For these reasons, a prior inventor who decides to rely on trade secret protection for an invention may wish to set up an invalidity defense should a second inventor come along and get a patent. The first inventor might do so by making a public disclosure of just enough information to make the invention unpatentable without revealing the trade secret itself. This disclosure might prevent a third party patent from issuing, or if it did issue, could be used to invalidate it. Such a strategy is fraught with uncertainty in striking the balance of invalidating subsequent patents while not disclosing enough to destroy the trade secret.
Another strategy might be to leverage the Supreme Court decision in Helsinn Healthcare S.A. v. Teva Pharmaceuticals USA Inc. and arrange for a non-disclosing sale of the invention. Since it should not make a difference who is the buyer and who is the seller, the first inventor could contract to buy the invention from a vendor bound by a confidentiality agreement. Should a patent issue to a third party, this non-disclosing sale would be prior art as long as it occurred before the third party filed its patent application. (Note that none of the exceptions in 102(b) appear to apply to a non-disclosing sale.).
It’s amusing to contemplate even more devious ways to hide prior art in plain sight — maintaining relative confidentiality while setting up a prior art road block to third party patents — even though such gamesmanship may not guarantee the desired result. For example, in In re Wyer, 655 F.2d 221 (C.C.P.A. 1981), a patent application was filed with the Australian Patent Office which resulted in the publication of a printed abstract of the application. Microfilm copies were retained by the Australian Patent Office and were available for the public to view and copy. As a result, the application was found to be a prior art printed publication by the Federal Circuit’s predecessor, the CCPA.
In In re Hall, 781 F.2d 897 (Fed. Cir. 1986), a dissertation was submitted to the Department of Chemistry and Pharmacy at Freiburg University in Germany, indexed in a special dissertations catalog which was part of the general users’ catalog, and stored in the stacks in a special dissertation section. As a result, the dissertation was found to be a prior art printed publication by the Federal Circuit.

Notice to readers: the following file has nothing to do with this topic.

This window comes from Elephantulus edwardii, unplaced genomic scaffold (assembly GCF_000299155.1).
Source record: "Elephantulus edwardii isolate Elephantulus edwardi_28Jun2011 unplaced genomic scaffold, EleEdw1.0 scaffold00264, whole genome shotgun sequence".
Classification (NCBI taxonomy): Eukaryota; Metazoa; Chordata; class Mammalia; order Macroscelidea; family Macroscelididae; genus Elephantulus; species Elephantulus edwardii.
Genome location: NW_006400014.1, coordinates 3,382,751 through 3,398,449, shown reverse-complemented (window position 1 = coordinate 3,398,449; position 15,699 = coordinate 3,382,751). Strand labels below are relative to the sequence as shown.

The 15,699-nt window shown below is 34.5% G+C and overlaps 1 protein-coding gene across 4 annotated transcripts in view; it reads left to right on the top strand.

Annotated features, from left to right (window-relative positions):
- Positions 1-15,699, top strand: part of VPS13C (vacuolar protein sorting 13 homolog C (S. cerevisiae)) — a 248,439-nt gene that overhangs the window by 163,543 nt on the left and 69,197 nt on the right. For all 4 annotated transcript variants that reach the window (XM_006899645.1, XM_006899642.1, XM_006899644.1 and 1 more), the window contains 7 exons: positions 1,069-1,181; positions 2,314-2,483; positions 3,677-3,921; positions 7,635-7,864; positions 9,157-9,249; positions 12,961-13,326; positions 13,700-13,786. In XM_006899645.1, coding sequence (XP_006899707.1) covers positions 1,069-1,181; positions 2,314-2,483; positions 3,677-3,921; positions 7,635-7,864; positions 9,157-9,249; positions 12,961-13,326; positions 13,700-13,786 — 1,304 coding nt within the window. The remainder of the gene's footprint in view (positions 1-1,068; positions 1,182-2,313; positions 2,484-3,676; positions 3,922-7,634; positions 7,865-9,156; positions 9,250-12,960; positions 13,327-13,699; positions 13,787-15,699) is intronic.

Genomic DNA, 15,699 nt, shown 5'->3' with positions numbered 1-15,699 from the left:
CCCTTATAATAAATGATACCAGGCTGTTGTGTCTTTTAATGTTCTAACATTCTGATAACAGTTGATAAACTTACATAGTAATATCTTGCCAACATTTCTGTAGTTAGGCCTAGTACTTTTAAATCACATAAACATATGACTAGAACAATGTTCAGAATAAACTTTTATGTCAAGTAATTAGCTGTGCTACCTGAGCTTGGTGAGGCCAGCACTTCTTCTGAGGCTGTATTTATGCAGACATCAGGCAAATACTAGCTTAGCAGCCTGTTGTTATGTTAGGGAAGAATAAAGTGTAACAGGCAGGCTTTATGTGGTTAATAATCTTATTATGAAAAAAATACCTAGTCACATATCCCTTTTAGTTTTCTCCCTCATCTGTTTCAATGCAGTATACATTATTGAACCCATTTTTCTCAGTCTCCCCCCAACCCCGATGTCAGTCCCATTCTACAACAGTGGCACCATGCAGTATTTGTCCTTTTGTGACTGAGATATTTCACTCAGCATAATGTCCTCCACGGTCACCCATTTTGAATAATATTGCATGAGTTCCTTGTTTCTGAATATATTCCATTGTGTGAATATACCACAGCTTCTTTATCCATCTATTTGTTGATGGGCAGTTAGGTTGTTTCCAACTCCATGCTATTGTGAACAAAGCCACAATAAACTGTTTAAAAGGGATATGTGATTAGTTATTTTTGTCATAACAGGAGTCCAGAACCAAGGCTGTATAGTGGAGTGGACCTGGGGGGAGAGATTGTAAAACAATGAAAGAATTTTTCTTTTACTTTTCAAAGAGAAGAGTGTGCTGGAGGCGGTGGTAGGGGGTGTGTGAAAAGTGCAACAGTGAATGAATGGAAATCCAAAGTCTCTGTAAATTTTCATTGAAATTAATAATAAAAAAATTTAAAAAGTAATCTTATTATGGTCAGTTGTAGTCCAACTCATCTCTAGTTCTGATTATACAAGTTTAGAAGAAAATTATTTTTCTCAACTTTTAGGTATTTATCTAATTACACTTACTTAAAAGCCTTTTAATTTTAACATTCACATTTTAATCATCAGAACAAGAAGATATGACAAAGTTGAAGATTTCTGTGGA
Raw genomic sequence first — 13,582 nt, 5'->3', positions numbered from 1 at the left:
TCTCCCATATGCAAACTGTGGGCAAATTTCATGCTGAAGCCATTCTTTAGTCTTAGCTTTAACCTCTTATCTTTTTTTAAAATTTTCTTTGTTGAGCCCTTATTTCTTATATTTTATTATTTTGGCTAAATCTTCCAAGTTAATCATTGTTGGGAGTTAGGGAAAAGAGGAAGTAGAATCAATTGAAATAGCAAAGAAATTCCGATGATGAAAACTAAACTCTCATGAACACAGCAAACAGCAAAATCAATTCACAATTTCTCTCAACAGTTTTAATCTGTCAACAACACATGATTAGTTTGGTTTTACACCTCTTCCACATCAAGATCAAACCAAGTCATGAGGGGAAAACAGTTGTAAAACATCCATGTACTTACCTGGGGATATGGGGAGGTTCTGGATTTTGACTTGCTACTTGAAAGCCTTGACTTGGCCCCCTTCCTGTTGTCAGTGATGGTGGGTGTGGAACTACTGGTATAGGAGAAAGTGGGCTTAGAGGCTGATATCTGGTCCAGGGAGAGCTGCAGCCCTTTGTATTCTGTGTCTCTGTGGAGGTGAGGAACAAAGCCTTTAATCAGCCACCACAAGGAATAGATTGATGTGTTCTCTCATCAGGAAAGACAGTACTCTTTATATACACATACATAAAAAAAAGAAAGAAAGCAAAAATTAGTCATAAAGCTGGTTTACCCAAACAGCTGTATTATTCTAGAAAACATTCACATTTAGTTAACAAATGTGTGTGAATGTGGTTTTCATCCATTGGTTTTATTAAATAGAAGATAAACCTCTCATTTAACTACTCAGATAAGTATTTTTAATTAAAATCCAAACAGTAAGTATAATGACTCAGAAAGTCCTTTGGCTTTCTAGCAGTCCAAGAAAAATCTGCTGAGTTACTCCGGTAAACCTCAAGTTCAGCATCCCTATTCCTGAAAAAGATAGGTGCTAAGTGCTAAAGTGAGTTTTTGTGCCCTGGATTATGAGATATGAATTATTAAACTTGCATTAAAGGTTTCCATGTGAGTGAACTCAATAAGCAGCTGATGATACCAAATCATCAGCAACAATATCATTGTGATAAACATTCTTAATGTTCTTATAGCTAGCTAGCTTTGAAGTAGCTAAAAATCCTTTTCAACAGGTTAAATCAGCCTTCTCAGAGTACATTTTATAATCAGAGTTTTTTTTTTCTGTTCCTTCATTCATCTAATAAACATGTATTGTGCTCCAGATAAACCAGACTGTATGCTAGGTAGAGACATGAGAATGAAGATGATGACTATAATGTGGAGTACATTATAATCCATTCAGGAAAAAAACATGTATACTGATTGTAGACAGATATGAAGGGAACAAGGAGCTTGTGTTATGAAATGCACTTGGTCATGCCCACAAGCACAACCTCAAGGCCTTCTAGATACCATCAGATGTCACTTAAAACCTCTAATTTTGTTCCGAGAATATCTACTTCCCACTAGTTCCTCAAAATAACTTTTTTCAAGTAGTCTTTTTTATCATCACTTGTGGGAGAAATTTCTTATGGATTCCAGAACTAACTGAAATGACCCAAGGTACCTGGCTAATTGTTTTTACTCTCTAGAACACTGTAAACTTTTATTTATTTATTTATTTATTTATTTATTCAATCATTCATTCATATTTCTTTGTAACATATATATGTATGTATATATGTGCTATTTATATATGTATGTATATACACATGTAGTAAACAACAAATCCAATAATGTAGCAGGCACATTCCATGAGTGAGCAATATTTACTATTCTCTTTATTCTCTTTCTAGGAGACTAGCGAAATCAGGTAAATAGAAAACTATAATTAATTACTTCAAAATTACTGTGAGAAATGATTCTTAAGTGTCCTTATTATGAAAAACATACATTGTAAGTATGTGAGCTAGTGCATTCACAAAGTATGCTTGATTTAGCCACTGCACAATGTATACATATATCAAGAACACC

In Mazzari v. Rogan, 323 F.3d 1000 (Fed. Cir. 2003), a report was indexed, cataloged, and available to the public at the Ontario Power Generation Resource Center. Another report was written in German, but also available at a library. The court simply held, with respect to the German reference, that a publication printed in a foreign country can act as a statutory bar. As a result, the report was found to be a prior art printed publication by the Federal Circuit.
In In re Klopfenstein, 380 F.3d 1345 (Fed. Cir. 2004), a fourteen-slide presentation was printed and pasted onto poster boards and displayed continuously for two and a half days at an American Association of Cereal Chemists meeting, and then put on display for less than a day at an Agriculture Experiment Station at Kansas State University. As a result, the presentation was found to be a prior art printed publication by the Federal Circuit.
Finally, in Bruckelmyer v. Ground Heaters, Inc., 445 F.3d 1374 (Fed. Cir. 2006), a Canadian patent application included two figures that were cancelled during prosecution and not included in the patent that issued from the application. The application, including the two cancelled drawings, was found to be a prior art printed publication by the Federal Circuit.
Deciding to treat an invention, particularly one relating to the manufacture of a product, as a trade secret rather than patenting it is often a good decision. This is particularly true if infringements would be hard to detect. However, the inventor should consider the ability to maintain the invention’s secrecy and the likelihood that a third party might subsequently create the same invention. The inventor should also consider the likelihood that the third party might obtain a patent and, if the prior user defense should fail, what the inventor can do to invalidate that patent.